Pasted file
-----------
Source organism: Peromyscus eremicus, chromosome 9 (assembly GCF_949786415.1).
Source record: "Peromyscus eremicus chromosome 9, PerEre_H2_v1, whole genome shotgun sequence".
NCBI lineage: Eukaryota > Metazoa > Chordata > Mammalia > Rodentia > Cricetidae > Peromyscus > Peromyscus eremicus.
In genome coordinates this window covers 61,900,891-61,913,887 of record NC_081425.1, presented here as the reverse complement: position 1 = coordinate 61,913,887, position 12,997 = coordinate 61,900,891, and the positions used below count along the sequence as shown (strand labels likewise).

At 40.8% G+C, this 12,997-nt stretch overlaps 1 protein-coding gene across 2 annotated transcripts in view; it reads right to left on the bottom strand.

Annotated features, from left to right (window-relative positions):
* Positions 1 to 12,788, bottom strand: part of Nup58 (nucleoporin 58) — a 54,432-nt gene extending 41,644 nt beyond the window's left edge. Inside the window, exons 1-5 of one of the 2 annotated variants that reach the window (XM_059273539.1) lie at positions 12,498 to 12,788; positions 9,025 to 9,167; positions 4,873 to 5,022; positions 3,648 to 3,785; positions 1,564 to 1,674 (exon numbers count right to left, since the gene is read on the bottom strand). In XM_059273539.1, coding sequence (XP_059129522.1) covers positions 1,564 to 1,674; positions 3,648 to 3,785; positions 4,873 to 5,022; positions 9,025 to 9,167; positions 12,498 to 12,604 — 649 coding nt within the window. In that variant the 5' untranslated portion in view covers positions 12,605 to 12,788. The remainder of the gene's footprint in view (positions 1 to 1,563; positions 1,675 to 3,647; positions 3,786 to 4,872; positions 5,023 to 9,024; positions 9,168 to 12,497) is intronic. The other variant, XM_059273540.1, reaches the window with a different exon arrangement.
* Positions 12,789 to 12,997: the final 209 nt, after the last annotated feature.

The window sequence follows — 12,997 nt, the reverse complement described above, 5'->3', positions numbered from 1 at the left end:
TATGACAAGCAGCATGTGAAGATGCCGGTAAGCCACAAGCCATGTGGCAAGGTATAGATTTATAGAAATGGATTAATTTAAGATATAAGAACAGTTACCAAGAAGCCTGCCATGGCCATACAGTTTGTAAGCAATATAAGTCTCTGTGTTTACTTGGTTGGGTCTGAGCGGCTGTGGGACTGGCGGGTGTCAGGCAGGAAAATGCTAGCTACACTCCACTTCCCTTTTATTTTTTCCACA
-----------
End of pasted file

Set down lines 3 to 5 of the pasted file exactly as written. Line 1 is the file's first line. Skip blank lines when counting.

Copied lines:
NCBI lineage: Eukaryota > Metazoa > Chordata > Mammalia > Rodentia > Cricetidae > Peromyscus > Peromyscus eremicus.
In genome coordinates this window covers 61,900,891-61,913,887 of record NC_081425.1, presented here as the reverse complement: position 1 = coordinate 61,913,887, position 12,997 = coordinate 61,900,891, and the positions used below count along the sequence as shown (strand labels likewise).

At 40.8% G+C, this 12,997-nt stretch overlaps 1 protein-coding gene across 2 annotated transcripts in view; it reads right to left on the bottom strand.